The tween years (ages 8 to 14) are often plagued with acne, social anxiety, and desperate cries for independence. Although this life stage is disregarded in many psychological contexts, it’s actually vital in the development of identity and reasoning capabilities. The exposure to social messages and expectations during the ‘tween-age’ years can set the mold for the rest of a person’s life. And considering tweens spend a lot of their time in front of screens—research shows that tweens spend 4.5 hours a day watching TV (and that’s to say nothing of the time spent online)—it’s important to examine the messages that kids in this impressionable age group are consuming.
In many TV shows and ads, messages (both implicitly and explicitly) boil down to: “Look at this attractive, thin woman! Look at this man’s superhuman muscles! Laugh at this overweight person!” So does this disturbing messaging also appear in content made specifically for tweens? A recent research study examined messages in TV shows marketed to tweens. The study involved an in-depth analysis of five of the highest-rated shows on a popular tween network. Three episodes were randomly selected from each show and researchers evaluated each episode for incidents and comments relating to the following categories:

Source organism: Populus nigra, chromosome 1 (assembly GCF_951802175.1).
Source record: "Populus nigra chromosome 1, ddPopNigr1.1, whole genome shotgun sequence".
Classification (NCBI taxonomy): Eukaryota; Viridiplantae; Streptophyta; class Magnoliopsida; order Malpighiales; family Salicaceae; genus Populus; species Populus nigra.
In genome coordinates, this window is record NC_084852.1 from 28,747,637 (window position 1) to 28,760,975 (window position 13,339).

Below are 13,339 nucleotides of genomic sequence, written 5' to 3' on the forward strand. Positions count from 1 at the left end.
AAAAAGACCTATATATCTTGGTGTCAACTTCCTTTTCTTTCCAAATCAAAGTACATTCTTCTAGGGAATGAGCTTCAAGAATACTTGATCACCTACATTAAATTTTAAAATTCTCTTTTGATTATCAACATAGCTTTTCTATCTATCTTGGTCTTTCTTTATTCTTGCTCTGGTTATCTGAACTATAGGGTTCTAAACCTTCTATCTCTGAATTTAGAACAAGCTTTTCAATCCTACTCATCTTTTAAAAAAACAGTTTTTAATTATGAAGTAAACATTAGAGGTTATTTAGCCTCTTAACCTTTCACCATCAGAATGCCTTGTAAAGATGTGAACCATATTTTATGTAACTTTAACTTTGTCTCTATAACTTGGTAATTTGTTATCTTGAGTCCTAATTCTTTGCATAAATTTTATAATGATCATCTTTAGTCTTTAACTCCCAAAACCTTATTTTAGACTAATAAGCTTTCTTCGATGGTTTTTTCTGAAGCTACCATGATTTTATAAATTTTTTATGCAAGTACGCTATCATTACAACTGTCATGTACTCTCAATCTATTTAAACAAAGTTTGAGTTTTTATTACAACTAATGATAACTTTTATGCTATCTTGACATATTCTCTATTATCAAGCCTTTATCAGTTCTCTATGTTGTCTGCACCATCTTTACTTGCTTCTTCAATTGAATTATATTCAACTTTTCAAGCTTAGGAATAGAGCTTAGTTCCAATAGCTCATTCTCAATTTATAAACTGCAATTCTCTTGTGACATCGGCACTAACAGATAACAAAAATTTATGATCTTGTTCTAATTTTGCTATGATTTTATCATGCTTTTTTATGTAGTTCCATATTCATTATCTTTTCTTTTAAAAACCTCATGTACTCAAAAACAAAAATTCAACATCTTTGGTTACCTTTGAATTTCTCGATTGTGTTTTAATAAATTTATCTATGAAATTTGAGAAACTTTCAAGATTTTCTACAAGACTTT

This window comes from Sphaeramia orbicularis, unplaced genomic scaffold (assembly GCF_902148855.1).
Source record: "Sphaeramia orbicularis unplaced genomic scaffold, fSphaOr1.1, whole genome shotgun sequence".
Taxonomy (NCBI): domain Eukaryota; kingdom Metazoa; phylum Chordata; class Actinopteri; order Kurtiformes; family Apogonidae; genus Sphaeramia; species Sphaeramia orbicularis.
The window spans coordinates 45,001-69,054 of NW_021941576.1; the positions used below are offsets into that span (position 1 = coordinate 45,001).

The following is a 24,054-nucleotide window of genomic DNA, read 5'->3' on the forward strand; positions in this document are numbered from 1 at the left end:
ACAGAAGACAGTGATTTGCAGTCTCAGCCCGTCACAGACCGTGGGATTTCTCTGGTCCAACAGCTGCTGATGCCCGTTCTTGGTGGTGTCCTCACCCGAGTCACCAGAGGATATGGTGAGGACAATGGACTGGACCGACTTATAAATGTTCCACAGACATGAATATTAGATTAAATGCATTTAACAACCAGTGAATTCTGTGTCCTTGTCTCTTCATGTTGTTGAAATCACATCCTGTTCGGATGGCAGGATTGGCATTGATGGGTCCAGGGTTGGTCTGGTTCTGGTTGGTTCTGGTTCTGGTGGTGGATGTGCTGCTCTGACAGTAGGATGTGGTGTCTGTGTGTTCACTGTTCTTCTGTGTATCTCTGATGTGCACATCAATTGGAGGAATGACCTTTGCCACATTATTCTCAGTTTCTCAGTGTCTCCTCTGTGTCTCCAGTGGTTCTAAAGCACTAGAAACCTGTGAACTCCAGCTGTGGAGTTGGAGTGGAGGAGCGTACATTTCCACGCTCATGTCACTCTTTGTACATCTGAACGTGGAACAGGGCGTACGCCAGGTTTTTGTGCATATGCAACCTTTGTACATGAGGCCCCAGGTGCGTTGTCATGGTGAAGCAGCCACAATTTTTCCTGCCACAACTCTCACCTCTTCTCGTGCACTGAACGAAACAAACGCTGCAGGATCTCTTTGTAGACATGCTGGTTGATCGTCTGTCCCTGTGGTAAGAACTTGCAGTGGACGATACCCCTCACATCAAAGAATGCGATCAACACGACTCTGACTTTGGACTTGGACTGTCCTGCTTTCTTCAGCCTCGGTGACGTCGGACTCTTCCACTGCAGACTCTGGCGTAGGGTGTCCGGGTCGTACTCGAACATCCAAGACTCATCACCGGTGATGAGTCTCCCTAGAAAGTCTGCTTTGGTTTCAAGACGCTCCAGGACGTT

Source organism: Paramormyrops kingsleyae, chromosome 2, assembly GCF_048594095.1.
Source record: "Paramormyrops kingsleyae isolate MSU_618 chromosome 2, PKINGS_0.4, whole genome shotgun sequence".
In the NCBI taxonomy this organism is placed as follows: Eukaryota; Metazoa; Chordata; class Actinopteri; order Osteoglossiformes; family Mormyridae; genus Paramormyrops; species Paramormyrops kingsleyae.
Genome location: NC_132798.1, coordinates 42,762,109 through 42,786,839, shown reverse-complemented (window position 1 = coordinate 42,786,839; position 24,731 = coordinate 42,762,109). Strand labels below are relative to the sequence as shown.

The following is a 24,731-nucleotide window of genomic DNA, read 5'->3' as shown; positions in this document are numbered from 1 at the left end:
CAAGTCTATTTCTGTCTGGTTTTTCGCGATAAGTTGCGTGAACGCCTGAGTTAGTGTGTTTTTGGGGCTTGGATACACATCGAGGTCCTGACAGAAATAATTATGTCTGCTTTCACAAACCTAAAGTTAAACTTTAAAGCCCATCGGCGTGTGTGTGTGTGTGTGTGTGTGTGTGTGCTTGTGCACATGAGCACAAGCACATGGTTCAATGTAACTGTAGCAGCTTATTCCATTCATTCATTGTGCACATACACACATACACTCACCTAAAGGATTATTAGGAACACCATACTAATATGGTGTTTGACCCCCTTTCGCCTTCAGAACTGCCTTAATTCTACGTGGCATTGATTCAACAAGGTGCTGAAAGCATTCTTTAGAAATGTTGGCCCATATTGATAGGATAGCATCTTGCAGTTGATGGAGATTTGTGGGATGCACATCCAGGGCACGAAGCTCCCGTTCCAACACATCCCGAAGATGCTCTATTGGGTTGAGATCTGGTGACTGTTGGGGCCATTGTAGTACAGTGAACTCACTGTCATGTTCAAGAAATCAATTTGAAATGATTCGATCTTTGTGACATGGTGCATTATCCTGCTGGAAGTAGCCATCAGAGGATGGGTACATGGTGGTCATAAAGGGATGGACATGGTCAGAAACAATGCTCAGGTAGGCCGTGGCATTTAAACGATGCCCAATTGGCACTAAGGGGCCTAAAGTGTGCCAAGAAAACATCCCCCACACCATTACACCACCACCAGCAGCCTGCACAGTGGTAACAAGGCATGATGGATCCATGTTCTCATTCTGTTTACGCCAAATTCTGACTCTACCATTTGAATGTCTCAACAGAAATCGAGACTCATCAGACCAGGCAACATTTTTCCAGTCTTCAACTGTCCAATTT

This study suggests that even TV shows marketed to tweens frequently depict unhealthy messages about appearance, weight, exercise, and food. Audience reactions that reinforce the lighthearted nature of these incidents perpetuate the idea for young viewers that these kinds of comments are acceptable. The tween years are monumental in a child’s understanding of social norms as they relate to body and appearance, so consuming messages that reinforce stereotypes about beauty “ideals” (like thinness in women and big muscles in men) could have a cascading effect, contributing to future body dissatisfaction and eating pathology.
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